The Fagus Nothofagus gunnii

Another discovery I made was that Australia does have a winter deciduous native species, the Fagus. In Autumn in Tasmania, in a number of National Parks, entire hillsides are covered with golds, oranges and reds. I’ve not yet had the privilege of visiting Tasmania, and this makes me even more keen. An alpine beech, it is thought that this species has been in Tasmania for forty million years.

Chrysanthemum, Pine cones and Gingko leaves in Autumn

I couldn’t complete one of these designs without including a flower, and the most autumnal flower to my mind is the Chrysanthemum. Represented in a stylised fashion in my design, this flower is native to East Asia and Europe, but is cultivated all over the world. Other plants you can find hiding in this design are other maple and pine varieties, and the Gingko, with its wonderful shape.

Black-capped Chickadee Poecile atricapillus

You’ll also find some animal life in the design, from a majestic buck, with antlers standing tall, to the humble hedgehog, scurrying among the fallen leaves. Visiting the Fagus is a rather scrawny-looking Grey Squirrel and perched above is the Black-capped Chickadee, which you can hear sing at The Cornell Lab. Common in the US and Canada, these little cuties apparently often first find new bird feeders placed in the garden.

An autumn design also didn’t feel complete without some fungi, growing in the cool, moist floor of a forest. So I had to include the iconic Fly Agaric mushroom, which always looks unearthly and magical to me. Of course, don’t touch! It’s crazy poisonous and best left in fairy-tales.

Stitching tips for Falling Leaves

This design was stitched on gorgeous linen by JaysXstitch on Etsy, 36-count ‘Weak Tea’. Jay uses natural dyes, which complement these nature-based designs perfectly. And to capture the complex beauty of autumn foliage, I loved using a palette of DMC mixed with hand-dyed Cottage Garden Threads in colours that seemed to move and change as I used them.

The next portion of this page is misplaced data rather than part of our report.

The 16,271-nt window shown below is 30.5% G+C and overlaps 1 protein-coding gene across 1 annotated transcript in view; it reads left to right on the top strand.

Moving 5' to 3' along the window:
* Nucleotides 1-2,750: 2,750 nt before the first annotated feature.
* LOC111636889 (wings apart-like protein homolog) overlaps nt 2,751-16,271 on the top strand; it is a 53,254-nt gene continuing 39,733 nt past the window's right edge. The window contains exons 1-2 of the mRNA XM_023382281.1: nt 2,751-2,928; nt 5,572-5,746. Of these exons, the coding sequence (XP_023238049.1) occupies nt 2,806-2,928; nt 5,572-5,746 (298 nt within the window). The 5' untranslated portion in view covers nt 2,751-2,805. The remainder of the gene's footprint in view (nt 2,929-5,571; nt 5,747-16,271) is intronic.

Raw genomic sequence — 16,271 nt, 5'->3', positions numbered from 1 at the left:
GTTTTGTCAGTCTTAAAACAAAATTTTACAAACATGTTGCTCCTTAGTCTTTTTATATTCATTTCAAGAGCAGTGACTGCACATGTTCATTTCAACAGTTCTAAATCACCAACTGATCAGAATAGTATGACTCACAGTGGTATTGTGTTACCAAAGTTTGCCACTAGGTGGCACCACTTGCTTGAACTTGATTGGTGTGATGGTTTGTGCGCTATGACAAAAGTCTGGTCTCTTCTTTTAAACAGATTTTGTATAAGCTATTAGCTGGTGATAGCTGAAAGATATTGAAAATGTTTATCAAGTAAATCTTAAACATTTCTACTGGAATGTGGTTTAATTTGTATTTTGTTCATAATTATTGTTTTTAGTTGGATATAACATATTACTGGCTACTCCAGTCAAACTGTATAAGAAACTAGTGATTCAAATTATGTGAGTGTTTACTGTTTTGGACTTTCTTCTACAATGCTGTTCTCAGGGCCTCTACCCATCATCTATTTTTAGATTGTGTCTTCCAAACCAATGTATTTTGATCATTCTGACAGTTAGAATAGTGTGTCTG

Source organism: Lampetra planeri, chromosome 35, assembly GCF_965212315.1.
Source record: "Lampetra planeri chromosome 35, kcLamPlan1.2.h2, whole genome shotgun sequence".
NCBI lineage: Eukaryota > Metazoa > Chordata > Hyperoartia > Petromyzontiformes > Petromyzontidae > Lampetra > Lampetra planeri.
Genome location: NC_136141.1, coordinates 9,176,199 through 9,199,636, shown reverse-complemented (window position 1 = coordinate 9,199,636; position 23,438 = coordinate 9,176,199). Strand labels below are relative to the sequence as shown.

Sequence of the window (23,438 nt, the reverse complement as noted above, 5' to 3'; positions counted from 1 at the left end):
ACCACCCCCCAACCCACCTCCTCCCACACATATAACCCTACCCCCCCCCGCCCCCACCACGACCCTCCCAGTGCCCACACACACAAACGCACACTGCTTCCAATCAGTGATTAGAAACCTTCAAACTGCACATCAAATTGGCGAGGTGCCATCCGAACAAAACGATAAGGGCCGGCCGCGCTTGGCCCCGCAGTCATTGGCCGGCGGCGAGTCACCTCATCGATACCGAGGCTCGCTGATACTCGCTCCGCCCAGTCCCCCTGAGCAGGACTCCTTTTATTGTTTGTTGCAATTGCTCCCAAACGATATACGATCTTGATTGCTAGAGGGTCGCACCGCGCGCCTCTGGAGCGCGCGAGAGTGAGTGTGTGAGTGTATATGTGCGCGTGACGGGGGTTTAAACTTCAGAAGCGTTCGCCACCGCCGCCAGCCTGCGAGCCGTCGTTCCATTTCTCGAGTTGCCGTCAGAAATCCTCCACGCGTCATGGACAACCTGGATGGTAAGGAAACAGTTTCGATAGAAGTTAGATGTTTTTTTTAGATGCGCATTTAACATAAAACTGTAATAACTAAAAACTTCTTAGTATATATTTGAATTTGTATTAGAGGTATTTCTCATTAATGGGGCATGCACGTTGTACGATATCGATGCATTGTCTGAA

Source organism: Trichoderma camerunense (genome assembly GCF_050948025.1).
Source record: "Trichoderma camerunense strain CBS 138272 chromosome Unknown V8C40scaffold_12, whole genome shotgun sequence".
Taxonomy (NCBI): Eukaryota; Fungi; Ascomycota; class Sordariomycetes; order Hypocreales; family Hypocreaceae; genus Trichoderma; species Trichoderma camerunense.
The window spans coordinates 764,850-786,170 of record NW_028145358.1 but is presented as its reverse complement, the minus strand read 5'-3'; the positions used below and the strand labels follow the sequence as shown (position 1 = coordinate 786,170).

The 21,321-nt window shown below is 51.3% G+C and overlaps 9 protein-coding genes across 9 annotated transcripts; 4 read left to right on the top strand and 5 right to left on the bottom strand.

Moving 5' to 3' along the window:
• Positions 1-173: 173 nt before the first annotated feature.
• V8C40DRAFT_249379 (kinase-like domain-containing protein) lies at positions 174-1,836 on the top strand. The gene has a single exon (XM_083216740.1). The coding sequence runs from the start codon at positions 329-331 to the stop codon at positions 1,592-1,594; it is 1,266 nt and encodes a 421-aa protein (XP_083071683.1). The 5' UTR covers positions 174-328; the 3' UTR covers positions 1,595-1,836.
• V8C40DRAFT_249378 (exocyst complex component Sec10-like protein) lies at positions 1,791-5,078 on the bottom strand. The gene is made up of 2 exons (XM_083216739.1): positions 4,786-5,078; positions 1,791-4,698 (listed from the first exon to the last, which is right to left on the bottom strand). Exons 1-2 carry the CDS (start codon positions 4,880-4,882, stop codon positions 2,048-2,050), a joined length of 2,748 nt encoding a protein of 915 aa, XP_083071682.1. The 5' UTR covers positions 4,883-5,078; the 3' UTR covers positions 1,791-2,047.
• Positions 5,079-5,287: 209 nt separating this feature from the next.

The Cottage Garden Threads colours used in Falling Leaves

The chart also provides a full DMC conversion, and a conversion to Weeks Dye Works/Classic Colorworks/Gentle Arts, but these do not truly replace the CGT colours. As some of these colours contain a wide variegation, you can play with placement and pattern to create leaves that seem to move and shift and glow.

You can use the CGT to make this stitch truly your own – you can choose which part of the variegated thread to use in different areas; you can achieve different effects even in a repeat of the same design. I’ll be adding a post shortly specifically about using Cottage Garden Threads in cross-stitch, so keep an eye out for that.

In my model I used 1 strand over 2 threads of linen on 36-count, which fits into a standard 8 x 10 frame. As the design only uses full crosses over 2, you can stitch it on any fabric you prefer, including Aida. The chart and thread packs are available in stores now (see my stockists page) and will be up in my Etsy store at the beginning of October. I hope you enjoy a walk in the Autumn woods while you stitch and appreciate the beauty of the changing seasons.